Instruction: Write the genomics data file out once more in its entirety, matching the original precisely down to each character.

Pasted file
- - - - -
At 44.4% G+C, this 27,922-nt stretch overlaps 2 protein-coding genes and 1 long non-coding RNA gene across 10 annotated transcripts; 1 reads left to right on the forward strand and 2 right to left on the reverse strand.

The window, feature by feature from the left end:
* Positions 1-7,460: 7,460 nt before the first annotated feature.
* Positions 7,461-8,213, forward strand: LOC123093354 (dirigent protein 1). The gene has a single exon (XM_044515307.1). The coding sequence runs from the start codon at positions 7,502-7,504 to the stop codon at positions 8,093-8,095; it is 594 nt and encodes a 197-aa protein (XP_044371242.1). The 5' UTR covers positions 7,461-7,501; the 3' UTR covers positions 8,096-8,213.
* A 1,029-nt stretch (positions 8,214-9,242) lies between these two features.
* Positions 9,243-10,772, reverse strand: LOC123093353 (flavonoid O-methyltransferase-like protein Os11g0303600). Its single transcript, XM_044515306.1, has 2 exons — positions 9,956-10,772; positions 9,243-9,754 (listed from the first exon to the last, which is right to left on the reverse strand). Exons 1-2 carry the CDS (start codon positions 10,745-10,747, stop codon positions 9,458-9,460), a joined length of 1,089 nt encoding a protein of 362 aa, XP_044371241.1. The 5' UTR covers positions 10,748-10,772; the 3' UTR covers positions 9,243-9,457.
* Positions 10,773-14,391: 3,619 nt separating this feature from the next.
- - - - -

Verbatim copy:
At 44.4% G+C, this 27,922-nt stretch overlaps 2 protein-coding genes and 1 long non-coding RNA gene across 10 annotated transcripts; 1 reads left to right on the forward strand and 2 right to left on the reverse strand.

The window, feature by feature from the left end:
* Positions 1-7,460: 7,460 nt before the first annotated feature.
* Positions 7,461-8,213, forward strand: LOC123093354 (dirigent protein 1). The gene has a single exon (XM_044515307.1). The coding sequence runs from the start codon at positions 7,502-7,504 to the stop codon at positions 8,093-8,095; it is 594 nt and encodes a 197-aa protein (XP_044371242.1). The 5' UTR covers positions 7,461-7,501; the 3' UTR covers positions 8,096-8,213.
* A 1,029-nt stretch (positions 8,214-9,242) lies between these two features.
* Positions 9,243-10,772, reverse strand: LOC123093353 (flavonoid O-methyltransferase-like protein Os11g0303600). Its single transcript, XM_044515306.1, has 2 exons — positions 9,956-10,772; positions 9,243-9,754 (listed from the first exon to the last, which is right to left on the reverse strand). Exons 1-2 carry the CDS (start codon positions 10,745-10,747, stop codon positions 9,458-9,460), a joined length of 1,089 nt encoding a protein of 362 aa, XP_044371241.1. The 5' UTR covers positions 10,748-10,772; the 3' UTR covers positions 9,243-9,457.
* Positions 10,773-14,391: 3,619 nt separating this feature from the next.